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April D. DeConick

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April D. Deconick

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April D. DeConick

Because the gnostic heresy is a social construction imposed by the early Catholics on religious people they identified as transgressors of Christianity, scholars are entertaining the idea that ancient gnostics were actually alternative Christians. While gnostics may have been made into heretics by the early Catholics, this does not erase the fact that gnostics were operating in the margins of the conventional religions with a countercultural perspective that upset and overturned everything from traditional theology, cosmogony, cosmology, anthropology, hermeneutics, scripture, religious practices, and lifestyle choices. Making the gnostic into a Christian only imposes another grand narrative on the early Christians, one which domesticates gnostic movements. Granted, the textual evidence for the interface of the gnostic and the Christian is present, but so is the interface of the gnostic and the Greek, the gnostic and the Jew, the gnostic and the Persian, and the gnostic and the Egyptian. And the interface looks to have all the signs of transgression, not conformity. Understanding the gnostic as a spiritual orientation toward a transcendent God beyond the biblical God helps us handle this kind of diversity and transgression. As such, it survives in the artifacts that gnostics and their opponents have left behind, artifacts that help orient religious seekers to make sense of their own moments of ecstasy and revelation.

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The Codex Judas Papers

Proceedings of the International Congress on the Tchacos Codex Held at Rice University, Houston Texas, March 13-16, 2008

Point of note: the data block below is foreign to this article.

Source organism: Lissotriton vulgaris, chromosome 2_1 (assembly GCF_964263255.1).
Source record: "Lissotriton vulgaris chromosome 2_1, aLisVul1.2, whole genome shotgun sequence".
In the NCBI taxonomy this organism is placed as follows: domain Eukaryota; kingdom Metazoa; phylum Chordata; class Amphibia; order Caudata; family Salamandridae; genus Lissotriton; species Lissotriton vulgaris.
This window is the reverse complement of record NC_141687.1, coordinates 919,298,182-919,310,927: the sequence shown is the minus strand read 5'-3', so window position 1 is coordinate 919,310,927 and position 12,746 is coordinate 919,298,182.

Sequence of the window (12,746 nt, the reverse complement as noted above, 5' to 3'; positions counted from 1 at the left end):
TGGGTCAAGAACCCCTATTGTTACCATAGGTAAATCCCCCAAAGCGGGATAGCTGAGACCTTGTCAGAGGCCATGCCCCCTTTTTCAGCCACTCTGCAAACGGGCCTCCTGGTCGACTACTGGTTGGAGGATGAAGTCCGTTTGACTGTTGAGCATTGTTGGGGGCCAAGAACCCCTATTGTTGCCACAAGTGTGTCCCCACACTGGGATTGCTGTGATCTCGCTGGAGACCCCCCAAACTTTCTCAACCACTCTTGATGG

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Edited by April D. DeConick

This book contains the proceedings from the Codex Judas Congress, the first international conference held to discuss the newly-restored Tchacos Codex. Given that the Tchacos Codex is a newly-conserved ancient book of Christian manuscripts which had yet to be discussed collaboratively by a body of scholars, the research conducted and published within this book by the members of the Codex Judas Congress is nothing less than a landmark in Gnostic studies. Scholars address issues of identity and community, portraits of Judas, astrological lore, salvation and praxis, text and intertext, and manuscript matters. Although the contributions show a variety of interpretations of the Tchacos texts, several points of agreement emerge, including the assessment that the Codex belonged to early Christians in conflict with other Christians who belonged to the apostolic or conventional church.

Contributors include: Grant Adamson, Johanna Brankaer, Fernando Bermejo Rubio, Serge Cazelais, April D. DeConick, Ismo Dunderberg, Niclas Förster, Wolf-Peter Funk, Simon Gathercole, Matteo Grosso, Lance Jenott, Karen King, Nicola Denzey Lewis, Alastair Logan, Antti Marjanen, Marvin Meyer, Elaine Pagels, Birger A. Pearson, Pierluigi Piovanelli, James M. Robinson, Gesine Schenke Robinson, Kevin Sullivan, Franklin Trammel, Johannes van Oort, Bas van Os, Louis Painchaud, Tage Petersen, John D. Turner, and Gregor Wurst.